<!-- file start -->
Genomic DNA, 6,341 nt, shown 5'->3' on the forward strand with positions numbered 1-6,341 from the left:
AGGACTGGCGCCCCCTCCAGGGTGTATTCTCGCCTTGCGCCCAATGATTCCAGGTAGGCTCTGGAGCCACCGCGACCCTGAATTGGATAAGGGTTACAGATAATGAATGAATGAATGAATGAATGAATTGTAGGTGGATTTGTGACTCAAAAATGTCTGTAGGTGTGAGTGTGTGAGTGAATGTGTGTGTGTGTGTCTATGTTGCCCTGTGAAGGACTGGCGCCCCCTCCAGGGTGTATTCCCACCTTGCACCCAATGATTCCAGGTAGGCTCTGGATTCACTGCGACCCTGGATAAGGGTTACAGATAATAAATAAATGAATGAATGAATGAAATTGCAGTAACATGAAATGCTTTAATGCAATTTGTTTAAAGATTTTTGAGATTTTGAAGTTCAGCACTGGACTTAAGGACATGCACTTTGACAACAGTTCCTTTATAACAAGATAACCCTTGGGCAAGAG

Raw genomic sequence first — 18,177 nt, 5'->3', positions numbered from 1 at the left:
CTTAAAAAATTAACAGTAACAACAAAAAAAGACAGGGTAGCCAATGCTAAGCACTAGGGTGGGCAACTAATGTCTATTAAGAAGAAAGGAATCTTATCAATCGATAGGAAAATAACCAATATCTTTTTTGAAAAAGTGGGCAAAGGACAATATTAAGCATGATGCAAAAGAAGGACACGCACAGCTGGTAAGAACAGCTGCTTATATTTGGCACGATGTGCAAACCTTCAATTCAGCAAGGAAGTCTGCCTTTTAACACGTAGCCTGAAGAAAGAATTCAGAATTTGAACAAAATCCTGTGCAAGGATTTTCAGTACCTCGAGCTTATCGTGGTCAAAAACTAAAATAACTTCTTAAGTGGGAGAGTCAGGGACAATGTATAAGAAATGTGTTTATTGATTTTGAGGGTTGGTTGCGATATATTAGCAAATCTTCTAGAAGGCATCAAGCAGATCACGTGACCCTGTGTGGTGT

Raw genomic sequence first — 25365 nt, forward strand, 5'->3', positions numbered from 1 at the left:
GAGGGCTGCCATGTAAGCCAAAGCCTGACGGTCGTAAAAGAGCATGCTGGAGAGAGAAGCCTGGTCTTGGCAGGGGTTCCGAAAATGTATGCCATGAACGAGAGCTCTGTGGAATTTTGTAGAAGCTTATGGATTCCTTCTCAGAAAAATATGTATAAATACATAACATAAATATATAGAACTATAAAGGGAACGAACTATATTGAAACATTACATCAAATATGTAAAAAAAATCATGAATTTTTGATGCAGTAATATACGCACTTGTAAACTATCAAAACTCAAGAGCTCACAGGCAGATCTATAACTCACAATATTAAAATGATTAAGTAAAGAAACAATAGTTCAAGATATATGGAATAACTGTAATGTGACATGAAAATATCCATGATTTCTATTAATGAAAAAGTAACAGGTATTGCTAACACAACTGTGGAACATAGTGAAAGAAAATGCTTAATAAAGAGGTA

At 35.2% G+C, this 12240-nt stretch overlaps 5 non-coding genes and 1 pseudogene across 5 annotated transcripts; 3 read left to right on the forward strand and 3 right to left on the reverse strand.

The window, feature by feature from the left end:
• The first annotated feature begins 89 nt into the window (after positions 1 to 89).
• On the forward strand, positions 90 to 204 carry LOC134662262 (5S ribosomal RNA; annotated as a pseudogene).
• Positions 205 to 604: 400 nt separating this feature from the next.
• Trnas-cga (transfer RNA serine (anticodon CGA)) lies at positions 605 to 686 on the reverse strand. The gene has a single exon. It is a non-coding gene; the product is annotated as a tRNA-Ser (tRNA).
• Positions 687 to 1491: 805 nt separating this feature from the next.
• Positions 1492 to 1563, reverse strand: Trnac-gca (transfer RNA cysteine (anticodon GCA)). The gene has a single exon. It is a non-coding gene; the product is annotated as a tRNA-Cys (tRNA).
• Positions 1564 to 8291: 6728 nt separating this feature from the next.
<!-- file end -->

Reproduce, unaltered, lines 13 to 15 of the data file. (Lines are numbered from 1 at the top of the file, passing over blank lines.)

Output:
• Positions 687 to 1491: 805 nt separating this feature from the next.
• Positions 1492 to 1563, reverse strand: Trnac-gca (transfer RNA cysteine (anticodon GCA)). The gene has a single exon. It is a non-coding gene; the product is annotated as a tRNA-Cys (tRNA).
• Positions 1564 to 8291: 6728 nt separating this feature from the next.